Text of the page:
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Nike Digs in a Firm Market Foothold

Despite turmoil in its executive suite, Nike is steps ahead of rival Adidas-Reebok.
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While former


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CEO William Perez flew one fateful day last November aboard the company's twin-jet Gulfstream V at an altitude of 20,000 feet, traders on the ground watched TV footage of the aircraft's malfunctioning landing gear and sold shares as the plane circled in the air for six hours.

Nike's stock dropped 1.4% before Perez eventually landed safely. The shares recovered the next day after Perez declared he was ready to fly again. But just two months later, Perez's employer made clear that his days of traveling on Nike's private jet had come to an end. This time, the stock has yet to stabilize.

The Beaverton, Ore., sneaker giant announced last week that Perez would be replaced after just one year on the job by Nike veteran Mark Parker. Nike's founder, Phil Knight, changed his mind about bringing in an outsider to succeed him, citing leadership differences.

Since then, Nike shares have dropped 3.6%, while German sportswear company


officially completed its $3.8 billion acquisition of


. Is Nike malfunctioning while a newly formed rival takes flight in the athletic footwear market?

"There's going to be a significant battle waged between Nike and the combined Adidas-Reebok company over retail shelf space in the U.S. market," says John Shanley, an analyst with Susquehanna Financial Group. "Investors are concerned about the threat posed to Nike, and last week's news about Perez has people wondering whether Nike has a succession plan in place to deal with the threat."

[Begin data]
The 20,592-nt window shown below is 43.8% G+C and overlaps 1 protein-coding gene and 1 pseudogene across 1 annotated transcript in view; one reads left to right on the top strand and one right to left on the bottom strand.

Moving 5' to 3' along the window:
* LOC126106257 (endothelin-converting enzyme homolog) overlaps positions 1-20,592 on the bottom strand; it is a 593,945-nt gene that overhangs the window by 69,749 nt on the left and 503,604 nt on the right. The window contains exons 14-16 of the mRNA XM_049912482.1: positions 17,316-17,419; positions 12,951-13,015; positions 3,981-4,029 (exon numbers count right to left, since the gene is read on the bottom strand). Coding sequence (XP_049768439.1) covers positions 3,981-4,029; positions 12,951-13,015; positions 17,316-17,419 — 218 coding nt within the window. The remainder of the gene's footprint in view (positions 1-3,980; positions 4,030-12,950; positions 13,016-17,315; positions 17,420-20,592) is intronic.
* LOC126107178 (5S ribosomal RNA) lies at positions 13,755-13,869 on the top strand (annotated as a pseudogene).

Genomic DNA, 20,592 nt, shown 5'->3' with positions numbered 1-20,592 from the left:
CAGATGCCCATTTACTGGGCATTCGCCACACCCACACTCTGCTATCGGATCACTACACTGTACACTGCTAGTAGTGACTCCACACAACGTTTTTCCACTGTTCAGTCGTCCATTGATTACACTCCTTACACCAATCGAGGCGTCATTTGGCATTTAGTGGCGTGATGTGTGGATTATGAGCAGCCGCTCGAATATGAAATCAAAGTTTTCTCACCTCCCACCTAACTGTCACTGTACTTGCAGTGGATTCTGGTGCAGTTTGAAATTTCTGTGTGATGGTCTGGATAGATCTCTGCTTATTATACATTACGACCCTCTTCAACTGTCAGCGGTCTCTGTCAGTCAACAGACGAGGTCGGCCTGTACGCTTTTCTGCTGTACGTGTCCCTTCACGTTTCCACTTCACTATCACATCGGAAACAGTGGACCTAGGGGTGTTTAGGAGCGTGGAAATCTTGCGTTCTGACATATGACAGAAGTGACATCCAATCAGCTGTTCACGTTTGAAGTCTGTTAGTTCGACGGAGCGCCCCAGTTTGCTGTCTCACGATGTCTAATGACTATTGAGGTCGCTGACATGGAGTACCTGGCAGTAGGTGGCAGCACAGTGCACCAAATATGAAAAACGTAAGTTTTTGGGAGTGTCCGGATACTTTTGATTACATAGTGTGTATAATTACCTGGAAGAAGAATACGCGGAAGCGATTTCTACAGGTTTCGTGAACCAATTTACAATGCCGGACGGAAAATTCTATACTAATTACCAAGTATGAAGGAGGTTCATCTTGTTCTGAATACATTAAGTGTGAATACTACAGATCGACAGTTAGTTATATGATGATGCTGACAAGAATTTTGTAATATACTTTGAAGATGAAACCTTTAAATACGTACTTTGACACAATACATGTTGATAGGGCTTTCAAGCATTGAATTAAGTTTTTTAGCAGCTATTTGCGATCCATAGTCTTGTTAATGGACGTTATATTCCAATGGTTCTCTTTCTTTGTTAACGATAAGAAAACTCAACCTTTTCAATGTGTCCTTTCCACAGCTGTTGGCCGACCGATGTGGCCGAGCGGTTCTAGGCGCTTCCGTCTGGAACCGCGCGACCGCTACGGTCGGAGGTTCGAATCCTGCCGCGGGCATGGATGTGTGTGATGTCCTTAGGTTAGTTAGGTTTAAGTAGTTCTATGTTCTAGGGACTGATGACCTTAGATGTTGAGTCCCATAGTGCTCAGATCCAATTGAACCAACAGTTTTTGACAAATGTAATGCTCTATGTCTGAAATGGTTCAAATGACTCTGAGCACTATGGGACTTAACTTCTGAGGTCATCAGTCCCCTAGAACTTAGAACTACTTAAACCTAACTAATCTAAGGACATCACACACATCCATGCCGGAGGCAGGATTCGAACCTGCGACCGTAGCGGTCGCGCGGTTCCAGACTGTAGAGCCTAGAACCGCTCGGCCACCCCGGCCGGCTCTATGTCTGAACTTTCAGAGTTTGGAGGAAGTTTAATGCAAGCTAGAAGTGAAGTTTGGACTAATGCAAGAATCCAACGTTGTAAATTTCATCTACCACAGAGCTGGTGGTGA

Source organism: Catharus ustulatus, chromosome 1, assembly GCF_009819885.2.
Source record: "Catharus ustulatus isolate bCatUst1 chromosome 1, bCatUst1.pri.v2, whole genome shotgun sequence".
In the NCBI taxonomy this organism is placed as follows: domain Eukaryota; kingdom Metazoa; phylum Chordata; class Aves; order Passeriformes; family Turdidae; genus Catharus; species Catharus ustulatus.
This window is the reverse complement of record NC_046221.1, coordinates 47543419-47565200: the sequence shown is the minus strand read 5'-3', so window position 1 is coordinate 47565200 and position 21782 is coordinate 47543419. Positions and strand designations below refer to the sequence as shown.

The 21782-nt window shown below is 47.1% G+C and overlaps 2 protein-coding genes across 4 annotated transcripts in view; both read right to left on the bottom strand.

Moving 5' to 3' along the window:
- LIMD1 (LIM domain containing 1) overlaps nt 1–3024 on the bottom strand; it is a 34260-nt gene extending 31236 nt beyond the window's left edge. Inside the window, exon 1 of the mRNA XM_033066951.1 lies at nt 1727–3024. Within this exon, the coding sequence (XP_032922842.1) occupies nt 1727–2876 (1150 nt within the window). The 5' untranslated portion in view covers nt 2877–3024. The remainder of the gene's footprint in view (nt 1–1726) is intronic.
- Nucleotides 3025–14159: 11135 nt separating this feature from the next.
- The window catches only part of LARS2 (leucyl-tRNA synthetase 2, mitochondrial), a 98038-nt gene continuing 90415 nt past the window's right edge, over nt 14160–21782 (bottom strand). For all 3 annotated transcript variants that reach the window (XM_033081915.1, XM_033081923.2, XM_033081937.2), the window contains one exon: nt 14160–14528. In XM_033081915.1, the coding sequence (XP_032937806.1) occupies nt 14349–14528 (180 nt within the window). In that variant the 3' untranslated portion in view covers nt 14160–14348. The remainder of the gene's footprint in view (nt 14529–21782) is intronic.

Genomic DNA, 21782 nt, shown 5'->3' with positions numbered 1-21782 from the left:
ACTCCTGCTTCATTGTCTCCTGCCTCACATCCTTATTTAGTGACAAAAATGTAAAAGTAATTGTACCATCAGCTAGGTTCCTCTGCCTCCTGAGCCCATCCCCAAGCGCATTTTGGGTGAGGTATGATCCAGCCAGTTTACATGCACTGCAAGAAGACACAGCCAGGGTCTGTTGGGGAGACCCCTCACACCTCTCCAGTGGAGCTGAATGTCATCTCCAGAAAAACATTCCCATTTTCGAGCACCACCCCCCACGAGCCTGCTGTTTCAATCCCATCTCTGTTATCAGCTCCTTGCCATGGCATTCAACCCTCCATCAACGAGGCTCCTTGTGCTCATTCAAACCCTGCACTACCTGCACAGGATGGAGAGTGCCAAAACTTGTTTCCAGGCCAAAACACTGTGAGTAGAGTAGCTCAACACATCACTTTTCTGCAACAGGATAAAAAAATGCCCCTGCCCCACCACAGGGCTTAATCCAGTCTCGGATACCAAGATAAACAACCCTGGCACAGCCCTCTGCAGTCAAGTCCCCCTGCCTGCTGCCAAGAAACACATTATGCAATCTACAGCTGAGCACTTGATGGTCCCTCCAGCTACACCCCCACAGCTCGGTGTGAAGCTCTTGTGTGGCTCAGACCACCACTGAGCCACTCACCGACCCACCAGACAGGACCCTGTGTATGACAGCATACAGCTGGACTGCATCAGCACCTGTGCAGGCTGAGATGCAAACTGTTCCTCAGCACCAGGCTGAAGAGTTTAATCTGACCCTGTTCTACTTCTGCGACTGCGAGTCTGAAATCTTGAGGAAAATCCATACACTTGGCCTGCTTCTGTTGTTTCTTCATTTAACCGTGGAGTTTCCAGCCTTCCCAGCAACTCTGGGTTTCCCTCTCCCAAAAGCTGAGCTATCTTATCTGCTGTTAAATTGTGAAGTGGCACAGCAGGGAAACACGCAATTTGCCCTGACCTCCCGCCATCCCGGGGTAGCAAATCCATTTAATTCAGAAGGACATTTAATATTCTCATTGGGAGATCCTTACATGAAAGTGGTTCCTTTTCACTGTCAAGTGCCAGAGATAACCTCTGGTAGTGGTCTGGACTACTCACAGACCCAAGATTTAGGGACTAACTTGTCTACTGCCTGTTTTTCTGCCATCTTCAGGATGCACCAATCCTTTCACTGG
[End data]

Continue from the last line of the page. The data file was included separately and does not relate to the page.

Shanley concedes that a larger No. 2 player in the sneaker market could hurt Nike's profit margins as both companies ramp up advertising and marketing efforts. He says, though, that the market is overreacting to Nike's challenges, making the stock cheap.

"This is really the first time there has been a significant No. 2 player up against Nike for a long time," he said. "Adidas is well-financed. It's the leader in the European soccer market and it recently took over the No. 1 in Japan -- the most significant Asian market for athletic footwear. But the U.S., where Nike is still a clear winner, represents over half the world's sneaker market."

Currently, Nike holds about 44% of the U.S. market share for athletic shoes. A combined Adidas-Reebok would have less than half that amount, with about 11% share going to Reebok and 10% going to Adidas. The market is largely saturated, growing in concert with GDP, but Nike has achieved growth by acquiring successful brands such as Converse and Cole Haan. Last year, it entered the low-priced sneaker business by introducing Starter-branded footwear into


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"Given that roughly half of the domestic footwear market is priced below $50 per pair, we believe Nike's foray into the mass channel provides significant growth opportunity without diluting the premium Nike brand," said Morningstar analyst Brady Lemos in a recent research report. "Nike intends to dominate the low-priced market like the premium market, and we wouldn't bet against them."